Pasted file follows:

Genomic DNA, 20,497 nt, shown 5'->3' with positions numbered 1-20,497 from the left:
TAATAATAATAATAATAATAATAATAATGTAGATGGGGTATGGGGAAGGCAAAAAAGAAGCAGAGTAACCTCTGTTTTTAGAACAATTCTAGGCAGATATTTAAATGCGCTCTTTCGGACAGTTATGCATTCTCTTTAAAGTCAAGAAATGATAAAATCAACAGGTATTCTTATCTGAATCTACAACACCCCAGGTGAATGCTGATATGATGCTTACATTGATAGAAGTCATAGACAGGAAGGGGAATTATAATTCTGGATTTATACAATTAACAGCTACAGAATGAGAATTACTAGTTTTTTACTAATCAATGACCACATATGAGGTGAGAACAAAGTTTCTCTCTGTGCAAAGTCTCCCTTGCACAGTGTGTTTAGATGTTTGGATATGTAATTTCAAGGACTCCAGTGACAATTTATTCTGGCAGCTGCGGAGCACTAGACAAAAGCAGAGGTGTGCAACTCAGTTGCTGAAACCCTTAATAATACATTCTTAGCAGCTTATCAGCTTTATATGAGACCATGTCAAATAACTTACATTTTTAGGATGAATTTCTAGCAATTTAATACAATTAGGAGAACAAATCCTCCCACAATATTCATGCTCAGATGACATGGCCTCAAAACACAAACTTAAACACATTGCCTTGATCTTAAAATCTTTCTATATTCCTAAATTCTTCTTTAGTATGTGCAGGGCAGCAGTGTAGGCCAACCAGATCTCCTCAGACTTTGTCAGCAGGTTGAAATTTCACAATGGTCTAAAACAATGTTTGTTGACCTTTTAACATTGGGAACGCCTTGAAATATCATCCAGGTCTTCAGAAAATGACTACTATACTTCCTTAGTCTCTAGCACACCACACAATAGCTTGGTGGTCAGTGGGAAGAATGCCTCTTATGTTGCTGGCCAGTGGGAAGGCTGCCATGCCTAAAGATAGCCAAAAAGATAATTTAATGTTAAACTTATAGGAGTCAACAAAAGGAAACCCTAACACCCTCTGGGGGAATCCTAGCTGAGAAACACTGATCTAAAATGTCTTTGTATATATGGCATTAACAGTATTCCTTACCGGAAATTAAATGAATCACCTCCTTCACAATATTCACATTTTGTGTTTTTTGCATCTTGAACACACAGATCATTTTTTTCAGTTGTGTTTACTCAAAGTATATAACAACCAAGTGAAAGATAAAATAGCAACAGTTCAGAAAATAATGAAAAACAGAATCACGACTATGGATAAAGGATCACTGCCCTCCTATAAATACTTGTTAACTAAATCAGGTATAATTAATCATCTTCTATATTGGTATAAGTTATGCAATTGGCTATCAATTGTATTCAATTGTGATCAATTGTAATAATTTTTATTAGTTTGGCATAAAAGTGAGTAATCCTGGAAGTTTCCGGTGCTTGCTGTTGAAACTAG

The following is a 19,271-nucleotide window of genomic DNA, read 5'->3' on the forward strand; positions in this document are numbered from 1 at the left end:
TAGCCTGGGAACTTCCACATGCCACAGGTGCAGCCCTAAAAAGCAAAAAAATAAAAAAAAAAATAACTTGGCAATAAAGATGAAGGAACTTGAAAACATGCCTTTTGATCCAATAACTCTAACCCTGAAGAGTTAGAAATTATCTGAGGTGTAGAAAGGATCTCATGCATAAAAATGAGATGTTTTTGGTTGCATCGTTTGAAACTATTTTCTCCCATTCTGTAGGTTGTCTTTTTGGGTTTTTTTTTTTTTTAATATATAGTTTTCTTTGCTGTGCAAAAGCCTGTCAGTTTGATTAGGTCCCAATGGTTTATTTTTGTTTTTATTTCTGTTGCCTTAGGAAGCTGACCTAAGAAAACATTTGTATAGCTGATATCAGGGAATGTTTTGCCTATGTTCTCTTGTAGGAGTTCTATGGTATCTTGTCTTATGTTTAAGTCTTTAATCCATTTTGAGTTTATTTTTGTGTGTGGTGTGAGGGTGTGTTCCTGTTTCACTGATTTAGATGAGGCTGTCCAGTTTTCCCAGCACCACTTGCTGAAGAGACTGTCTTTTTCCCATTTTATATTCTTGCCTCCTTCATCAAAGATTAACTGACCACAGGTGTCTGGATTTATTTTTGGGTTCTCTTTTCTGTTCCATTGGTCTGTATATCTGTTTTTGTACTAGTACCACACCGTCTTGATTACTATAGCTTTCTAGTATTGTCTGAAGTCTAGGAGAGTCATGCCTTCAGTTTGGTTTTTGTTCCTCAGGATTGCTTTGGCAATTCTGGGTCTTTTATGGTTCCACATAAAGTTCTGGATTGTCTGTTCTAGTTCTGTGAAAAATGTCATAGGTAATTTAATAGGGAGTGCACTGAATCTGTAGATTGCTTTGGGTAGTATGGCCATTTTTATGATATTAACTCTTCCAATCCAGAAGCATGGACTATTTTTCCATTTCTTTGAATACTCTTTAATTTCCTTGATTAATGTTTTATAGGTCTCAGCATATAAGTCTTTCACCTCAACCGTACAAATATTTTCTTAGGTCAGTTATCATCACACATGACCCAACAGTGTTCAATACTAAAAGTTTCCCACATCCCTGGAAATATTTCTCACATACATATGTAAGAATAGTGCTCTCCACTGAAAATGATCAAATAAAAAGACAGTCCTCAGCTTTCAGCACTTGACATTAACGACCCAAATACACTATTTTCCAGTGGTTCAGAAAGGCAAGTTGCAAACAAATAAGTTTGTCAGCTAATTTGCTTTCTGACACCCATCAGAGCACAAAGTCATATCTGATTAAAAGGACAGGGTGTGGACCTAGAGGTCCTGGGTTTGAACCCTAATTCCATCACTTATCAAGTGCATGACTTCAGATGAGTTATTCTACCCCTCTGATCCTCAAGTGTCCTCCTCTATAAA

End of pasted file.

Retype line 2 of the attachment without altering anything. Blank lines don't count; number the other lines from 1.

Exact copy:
TAATAATAATAATAATAATAATAATAATGTAGATGGGGTATGGGGAAGGCAAAAAAGAAGCAGAGTAACCTCTGTTTTTAGAACAATTCTAGGCAGATATTTAAATGCGCTCTTTCGGACAGTTATGCATTCTCTTTAAAGTCAAGAAATGATAAAATCAACAGGTATTCTTATCTGAATCTACAACACCCCAGGTGAATGCTGATATGATGCTTACATTGATAGAAGTCATAGACAGGAAGGGGAATTATAATTCTGGATTTATACAATTAACAGCTACAGAATGAGAATTACTAGTTTTTTACTAATCAATGACCACATATGAGGTGAGAACAAAGTTTCTCTCTGTGCAAAGTCTCCCTTGCACAGTGTGTTTAGATGTTTGGATATGTAATTTCAAGGACTCCAGTGACAATTTATTCTGGCAGCTGCGGAGCACTAGACAAAAGCAGAGGTGTGCAACTCAGTTGCTGAAACCCTTAATAATACATTCTTAGCAGCTTATCAGCTTTATATGAGACCATGTCAAATAACTTACATTTTTAGGATGAATTTCTAGCAATTTAATACAATTAGGAGAACAAATCCTCCCACAATATTCATGCTCAGATGACATGGCCTCAAAACACAAACTTAAACACATTGCCTTGATCTTAAAATCTTTCTATATTCCTAAATTCTTCTTTAGTATGTGCAGGGCAGCAGTGTAGGCCAACCAGATCTCCTCAGACTTTGTCAGCAGGTTGAAATTTCACAATGGTCTAAAACAATGTTTGTTGACCTTTTAACATTGGGAACGCCTTGAAATATCATCCAGGTCTTCAGAAAATGACTACTATACTTCCTTAGTCTCTAGCACACCACACAATAGCTTGGTGGTCAGTGGGAAGAATGCCTCTTATGTTGCTGGCCAGTGGGAAGGCTGCCATGCCTAAAGATAGCCAAAAAGATAATTTAATGTTAAACTTATAGGAGTCAACAAAAGGAAACCCTAACACCCTCTGGGGGAATCCTAGCTGAGAAACACTGATCTAAAATGTCTTTGTATATATGGCATTAACAGTATTCCTTACCGGAAATTAAATGAATCACCTCCTTCACAATATTCACATTTTGTGTTTTTTGCATCTTGAACACACAGATCATTTTTTTCAGTTGTGTTTACTCAAAGTATATAACAACCAAGTGAAAGATAAAATAGCAACAGTTCAGAAAATAATGAAAAACAGAATCACGACTATGGATAAAGGATCACTGCCCTCCTATAAATACTTGTTAACTAAATCAGGTATAATTAATCATCTTCTATATTGGTATAAGTTATGCAATTGGCTATCAATTGTATTCAATTGTGATCAATTGTAATAATTTTTATTAGTTTGGCATAAAAGTGAGTAATCCTGGAAGTTTCCGGTGCTTGCTGTTGAAACTAG